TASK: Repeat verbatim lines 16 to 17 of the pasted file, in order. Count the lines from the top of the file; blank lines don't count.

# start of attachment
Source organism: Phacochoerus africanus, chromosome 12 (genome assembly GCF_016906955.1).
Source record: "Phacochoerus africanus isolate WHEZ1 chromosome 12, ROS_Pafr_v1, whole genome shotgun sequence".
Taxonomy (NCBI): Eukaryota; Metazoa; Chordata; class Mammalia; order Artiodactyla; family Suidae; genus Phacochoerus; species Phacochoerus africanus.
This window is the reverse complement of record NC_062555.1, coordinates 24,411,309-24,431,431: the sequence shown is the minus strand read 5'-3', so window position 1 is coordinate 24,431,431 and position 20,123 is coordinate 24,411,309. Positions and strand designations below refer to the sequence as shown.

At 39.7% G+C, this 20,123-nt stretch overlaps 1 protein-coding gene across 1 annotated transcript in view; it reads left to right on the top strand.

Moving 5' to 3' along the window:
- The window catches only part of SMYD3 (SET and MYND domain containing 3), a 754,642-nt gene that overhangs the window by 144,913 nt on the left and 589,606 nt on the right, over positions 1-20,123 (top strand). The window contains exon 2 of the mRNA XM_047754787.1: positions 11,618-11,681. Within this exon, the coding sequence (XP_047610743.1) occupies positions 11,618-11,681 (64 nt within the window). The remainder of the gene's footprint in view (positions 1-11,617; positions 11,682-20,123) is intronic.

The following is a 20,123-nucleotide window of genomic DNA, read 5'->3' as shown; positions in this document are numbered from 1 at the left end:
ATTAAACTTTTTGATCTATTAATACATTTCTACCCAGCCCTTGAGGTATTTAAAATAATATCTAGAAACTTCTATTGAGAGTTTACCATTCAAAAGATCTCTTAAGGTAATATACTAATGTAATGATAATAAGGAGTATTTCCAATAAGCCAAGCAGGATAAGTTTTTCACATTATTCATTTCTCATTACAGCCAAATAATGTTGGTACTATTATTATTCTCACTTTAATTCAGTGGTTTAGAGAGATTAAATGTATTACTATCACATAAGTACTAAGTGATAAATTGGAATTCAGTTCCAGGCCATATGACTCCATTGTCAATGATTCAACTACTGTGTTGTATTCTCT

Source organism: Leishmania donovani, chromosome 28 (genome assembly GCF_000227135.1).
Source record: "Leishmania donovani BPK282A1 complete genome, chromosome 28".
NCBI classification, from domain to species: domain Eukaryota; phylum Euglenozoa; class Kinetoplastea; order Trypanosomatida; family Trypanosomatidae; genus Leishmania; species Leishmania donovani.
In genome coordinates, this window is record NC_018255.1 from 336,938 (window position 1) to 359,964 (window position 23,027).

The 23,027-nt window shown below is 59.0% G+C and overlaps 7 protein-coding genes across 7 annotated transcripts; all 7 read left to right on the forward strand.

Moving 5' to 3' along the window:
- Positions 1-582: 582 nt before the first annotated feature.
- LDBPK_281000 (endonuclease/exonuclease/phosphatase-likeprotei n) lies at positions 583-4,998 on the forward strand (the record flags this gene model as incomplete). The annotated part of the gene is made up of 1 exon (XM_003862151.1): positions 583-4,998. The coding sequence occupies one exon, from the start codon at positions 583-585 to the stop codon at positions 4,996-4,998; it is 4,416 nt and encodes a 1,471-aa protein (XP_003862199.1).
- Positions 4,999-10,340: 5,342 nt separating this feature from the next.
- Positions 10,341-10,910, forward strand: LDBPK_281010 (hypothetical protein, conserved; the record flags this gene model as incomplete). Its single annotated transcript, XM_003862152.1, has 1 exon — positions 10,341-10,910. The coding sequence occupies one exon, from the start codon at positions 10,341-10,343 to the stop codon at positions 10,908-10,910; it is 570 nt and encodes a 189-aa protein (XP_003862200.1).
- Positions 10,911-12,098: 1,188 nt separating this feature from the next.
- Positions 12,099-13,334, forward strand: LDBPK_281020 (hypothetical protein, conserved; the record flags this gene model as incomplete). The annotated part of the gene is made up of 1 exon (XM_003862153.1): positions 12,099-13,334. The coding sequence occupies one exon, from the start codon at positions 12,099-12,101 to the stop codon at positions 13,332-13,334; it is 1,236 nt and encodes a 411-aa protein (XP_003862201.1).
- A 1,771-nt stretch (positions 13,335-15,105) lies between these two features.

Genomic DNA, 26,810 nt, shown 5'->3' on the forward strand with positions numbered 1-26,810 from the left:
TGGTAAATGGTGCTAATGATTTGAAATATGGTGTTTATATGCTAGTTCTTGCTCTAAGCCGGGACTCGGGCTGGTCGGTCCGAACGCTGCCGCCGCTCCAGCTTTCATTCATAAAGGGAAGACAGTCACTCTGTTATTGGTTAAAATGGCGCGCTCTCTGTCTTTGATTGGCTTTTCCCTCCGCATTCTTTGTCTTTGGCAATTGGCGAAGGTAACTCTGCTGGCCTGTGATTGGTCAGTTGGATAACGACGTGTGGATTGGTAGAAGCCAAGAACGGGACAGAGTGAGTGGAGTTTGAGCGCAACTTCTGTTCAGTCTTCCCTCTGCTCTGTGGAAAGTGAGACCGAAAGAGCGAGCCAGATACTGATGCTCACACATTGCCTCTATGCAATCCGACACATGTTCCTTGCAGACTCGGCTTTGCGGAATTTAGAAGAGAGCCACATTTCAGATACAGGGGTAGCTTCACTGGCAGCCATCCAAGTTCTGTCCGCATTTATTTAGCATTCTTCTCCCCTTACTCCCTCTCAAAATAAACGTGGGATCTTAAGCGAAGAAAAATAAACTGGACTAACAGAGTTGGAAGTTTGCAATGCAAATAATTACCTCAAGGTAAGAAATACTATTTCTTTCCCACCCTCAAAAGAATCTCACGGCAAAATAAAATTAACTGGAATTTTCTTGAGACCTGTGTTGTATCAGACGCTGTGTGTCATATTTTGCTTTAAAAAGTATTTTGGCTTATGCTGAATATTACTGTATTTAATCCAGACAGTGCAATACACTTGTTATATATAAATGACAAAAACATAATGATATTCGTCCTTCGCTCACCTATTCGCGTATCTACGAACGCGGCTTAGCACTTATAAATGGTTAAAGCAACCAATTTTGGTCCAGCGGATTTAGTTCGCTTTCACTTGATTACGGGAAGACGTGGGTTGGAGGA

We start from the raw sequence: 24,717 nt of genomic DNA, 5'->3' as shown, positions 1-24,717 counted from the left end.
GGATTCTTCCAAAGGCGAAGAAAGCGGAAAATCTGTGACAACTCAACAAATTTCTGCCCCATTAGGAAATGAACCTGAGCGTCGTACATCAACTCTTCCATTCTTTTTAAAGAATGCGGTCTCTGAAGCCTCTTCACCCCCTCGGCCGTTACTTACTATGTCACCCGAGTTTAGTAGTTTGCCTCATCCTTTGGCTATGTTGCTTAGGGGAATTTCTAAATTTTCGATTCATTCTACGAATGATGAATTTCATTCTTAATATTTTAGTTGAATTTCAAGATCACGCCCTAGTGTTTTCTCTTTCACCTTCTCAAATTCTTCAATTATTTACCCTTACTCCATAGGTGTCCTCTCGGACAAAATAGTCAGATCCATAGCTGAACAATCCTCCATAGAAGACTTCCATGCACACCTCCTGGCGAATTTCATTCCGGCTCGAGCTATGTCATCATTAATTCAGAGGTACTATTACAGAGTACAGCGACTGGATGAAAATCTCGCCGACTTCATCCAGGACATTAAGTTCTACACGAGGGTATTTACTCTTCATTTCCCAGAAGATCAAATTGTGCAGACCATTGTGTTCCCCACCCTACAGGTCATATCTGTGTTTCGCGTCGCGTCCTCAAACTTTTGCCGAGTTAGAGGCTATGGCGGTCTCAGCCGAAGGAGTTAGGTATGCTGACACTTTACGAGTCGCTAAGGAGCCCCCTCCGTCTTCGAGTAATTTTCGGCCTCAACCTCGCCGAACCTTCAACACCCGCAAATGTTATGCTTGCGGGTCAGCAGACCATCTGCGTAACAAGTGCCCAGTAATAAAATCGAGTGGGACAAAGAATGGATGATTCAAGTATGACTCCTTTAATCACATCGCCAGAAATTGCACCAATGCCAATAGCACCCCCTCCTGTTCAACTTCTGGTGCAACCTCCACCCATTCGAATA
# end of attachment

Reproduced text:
- Positions 1-582: 582 nt before the first annotated feature.
- LDBPK_281000 (endonuclease/exonuclease/phosphatase-likeprotei n) lies at positions 583-4,998 on the forward strand (the record flags this gene model as incomplete). The annotated part of the gene is made up of 1 exon (XM_003862151.1): positions 583-4,998. The coding sequence occupies one exon, from the start codon at positions 583-585 to the stop codon at positions 4,996-4,998; it is 4,416 nt and encodes a 1,471-aa protein (XP_003862199.1).